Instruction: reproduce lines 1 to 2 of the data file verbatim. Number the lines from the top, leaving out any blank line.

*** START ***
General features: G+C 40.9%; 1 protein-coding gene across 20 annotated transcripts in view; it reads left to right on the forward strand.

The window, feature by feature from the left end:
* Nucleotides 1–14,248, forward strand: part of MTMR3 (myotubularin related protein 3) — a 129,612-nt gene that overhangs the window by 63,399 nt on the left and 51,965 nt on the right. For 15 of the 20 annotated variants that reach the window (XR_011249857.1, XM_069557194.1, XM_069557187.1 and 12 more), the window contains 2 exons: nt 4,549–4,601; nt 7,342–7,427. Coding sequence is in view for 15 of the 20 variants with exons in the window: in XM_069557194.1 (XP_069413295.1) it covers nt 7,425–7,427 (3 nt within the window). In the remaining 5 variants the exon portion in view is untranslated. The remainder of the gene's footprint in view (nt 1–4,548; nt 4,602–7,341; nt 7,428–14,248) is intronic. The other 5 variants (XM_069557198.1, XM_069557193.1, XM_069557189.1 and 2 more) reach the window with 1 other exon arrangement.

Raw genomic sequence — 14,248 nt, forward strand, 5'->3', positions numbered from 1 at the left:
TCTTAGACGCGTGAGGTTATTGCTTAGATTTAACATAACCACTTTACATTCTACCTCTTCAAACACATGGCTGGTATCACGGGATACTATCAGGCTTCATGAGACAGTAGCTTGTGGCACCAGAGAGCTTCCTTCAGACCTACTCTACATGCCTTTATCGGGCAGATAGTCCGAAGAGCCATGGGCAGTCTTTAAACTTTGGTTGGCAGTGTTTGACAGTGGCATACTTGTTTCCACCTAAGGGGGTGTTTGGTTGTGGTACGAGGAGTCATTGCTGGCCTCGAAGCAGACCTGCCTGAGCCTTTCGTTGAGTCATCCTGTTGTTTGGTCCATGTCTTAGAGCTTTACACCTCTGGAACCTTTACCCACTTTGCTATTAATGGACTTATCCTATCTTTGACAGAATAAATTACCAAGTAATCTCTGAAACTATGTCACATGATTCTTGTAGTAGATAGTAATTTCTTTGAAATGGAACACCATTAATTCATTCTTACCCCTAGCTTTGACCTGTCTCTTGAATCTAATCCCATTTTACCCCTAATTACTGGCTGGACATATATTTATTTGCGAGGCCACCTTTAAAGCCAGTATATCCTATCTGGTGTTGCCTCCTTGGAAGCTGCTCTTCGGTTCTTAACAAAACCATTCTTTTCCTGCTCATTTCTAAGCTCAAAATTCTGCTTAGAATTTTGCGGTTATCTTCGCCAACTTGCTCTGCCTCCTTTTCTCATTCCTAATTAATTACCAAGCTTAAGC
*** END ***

General features: G+C 40.9%; 1 protein-coding gene across 20 annotated transcripts in view; it reads left to right on the forward strand.

The window, feature by feature from the left end: